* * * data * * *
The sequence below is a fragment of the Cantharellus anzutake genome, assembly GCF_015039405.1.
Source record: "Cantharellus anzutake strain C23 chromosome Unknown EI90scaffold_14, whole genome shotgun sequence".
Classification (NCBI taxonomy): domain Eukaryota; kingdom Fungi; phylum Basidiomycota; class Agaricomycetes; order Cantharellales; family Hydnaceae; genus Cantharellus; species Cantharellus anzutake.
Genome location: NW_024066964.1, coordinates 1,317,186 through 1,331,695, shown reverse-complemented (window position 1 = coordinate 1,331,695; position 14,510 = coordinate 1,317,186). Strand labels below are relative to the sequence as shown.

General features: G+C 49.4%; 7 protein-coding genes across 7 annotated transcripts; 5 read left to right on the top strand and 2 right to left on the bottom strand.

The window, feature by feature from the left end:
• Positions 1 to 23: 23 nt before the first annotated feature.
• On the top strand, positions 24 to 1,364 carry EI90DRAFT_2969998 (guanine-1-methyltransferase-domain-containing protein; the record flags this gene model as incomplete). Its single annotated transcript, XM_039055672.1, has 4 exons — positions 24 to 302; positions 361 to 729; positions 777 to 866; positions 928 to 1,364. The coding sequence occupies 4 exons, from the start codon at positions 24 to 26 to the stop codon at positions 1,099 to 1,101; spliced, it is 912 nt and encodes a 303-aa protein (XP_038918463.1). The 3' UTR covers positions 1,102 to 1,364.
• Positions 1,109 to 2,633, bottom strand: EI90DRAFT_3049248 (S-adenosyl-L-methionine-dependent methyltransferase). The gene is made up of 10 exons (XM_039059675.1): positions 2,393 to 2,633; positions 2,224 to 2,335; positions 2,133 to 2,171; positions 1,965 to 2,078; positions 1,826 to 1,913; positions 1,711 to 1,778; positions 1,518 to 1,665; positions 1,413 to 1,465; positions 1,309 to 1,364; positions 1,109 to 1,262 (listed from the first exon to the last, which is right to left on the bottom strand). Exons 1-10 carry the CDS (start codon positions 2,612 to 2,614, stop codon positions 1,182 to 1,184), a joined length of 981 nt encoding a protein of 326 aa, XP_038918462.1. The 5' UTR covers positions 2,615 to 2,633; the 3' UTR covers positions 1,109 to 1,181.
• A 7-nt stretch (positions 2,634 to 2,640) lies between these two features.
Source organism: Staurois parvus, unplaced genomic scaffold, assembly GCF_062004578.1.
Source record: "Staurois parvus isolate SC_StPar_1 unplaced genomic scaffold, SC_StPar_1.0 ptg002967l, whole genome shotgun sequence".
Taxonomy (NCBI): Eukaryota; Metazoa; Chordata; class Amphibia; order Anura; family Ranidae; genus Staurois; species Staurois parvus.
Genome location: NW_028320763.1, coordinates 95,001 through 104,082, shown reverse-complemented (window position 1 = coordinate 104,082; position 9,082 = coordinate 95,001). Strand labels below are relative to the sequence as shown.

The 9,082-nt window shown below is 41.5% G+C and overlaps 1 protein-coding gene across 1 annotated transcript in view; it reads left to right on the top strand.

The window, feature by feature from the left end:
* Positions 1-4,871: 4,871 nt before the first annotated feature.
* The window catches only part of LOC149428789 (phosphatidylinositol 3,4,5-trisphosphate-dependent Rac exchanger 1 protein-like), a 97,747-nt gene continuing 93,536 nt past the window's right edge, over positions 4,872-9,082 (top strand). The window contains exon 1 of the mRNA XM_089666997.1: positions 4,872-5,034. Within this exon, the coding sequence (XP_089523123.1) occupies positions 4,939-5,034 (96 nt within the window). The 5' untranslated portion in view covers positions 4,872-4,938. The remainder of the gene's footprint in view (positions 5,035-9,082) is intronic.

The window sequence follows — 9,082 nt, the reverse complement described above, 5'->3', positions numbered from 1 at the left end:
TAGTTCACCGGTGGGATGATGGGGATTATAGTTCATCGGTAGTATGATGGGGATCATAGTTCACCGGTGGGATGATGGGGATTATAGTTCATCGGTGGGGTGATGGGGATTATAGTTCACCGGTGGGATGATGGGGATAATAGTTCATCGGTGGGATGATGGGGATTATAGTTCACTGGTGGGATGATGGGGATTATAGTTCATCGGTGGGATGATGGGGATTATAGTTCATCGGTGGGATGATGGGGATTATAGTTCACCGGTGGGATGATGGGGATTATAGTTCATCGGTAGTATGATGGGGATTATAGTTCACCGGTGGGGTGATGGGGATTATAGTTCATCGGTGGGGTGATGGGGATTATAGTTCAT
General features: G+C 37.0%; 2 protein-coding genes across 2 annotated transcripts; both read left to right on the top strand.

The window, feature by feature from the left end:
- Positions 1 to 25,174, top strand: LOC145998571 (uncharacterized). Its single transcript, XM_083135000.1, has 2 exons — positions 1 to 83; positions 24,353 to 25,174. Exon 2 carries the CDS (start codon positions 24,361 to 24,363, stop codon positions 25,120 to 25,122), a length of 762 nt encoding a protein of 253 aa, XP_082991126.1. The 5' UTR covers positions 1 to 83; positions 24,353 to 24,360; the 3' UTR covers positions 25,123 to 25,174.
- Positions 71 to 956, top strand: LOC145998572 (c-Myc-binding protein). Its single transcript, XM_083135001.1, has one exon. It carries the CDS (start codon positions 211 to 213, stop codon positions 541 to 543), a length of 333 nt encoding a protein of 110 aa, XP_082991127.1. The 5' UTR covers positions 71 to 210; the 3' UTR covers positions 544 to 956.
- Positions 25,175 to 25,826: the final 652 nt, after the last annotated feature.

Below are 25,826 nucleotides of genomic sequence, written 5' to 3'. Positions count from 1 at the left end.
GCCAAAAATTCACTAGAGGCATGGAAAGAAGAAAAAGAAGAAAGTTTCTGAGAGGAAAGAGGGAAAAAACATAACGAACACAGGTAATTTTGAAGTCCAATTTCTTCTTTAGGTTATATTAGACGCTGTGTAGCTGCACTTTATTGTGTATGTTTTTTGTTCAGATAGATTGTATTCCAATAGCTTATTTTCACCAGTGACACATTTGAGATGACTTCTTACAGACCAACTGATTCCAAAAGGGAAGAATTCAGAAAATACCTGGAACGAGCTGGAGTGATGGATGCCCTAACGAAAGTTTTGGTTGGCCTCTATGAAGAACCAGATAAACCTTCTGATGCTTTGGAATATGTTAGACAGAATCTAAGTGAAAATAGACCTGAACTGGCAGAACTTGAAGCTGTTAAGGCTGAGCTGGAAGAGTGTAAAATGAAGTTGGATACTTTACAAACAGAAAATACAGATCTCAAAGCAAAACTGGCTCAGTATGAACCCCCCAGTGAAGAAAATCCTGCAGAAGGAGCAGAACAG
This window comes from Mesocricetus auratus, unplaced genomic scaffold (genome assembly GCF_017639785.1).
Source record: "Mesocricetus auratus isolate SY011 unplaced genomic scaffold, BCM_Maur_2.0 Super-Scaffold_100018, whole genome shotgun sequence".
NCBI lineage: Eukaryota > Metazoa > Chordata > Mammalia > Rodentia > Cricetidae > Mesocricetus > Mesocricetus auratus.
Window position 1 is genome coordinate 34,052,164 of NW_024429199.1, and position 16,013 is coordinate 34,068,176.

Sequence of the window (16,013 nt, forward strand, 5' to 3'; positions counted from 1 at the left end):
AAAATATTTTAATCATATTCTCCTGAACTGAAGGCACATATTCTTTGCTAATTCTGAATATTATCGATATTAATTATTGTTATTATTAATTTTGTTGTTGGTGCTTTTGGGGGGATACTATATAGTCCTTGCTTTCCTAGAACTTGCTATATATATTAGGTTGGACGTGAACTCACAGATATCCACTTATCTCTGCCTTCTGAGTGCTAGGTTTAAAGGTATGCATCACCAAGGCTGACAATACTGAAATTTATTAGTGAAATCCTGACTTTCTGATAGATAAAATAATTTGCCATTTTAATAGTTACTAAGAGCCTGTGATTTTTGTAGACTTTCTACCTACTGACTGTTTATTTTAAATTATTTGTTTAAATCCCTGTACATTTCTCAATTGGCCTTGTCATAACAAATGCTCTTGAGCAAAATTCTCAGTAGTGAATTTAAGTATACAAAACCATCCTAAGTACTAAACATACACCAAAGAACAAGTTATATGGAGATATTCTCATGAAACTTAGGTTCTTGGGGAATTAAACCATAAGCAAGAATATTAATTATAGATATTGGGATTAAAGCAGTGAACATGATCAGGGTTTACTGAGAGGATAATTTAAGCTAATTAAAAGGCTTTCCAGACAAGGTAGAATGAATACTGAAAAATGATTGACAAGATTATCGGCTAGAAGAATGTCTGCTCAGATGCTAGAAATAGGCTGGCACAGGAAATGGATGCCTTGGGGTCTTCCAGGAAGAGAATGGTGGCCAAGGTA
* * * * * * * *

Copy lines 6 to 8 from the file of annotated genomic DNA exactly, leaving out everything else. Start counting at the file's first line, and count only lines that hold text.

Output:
The window, feature by feature from the left end:
• Positions 1 to 23: 23 nt before the first annotated feature.
• On the top strand, positions 24 to 1,364 carry EI90DRAFT_2969998 (guanine-1-methyltransferase-domain-containing protein; the record flags this gene model as incomplete). Its single annotated transcript, XM_039055672.1, has 4 exons — positions 24 to 302; positions 361 to 729; positions 777 to 866; positions 928 to 1,364. The coding sequence occupies 4 exons, from the start codon at positions 24 to 26 to the stop codon at positions 1,099 to 1,101; spliced, it is 912 nt and encodes a 303-aa protein (XP_038918463.1). The 3' UTR covers positions 1,102 to 1,364.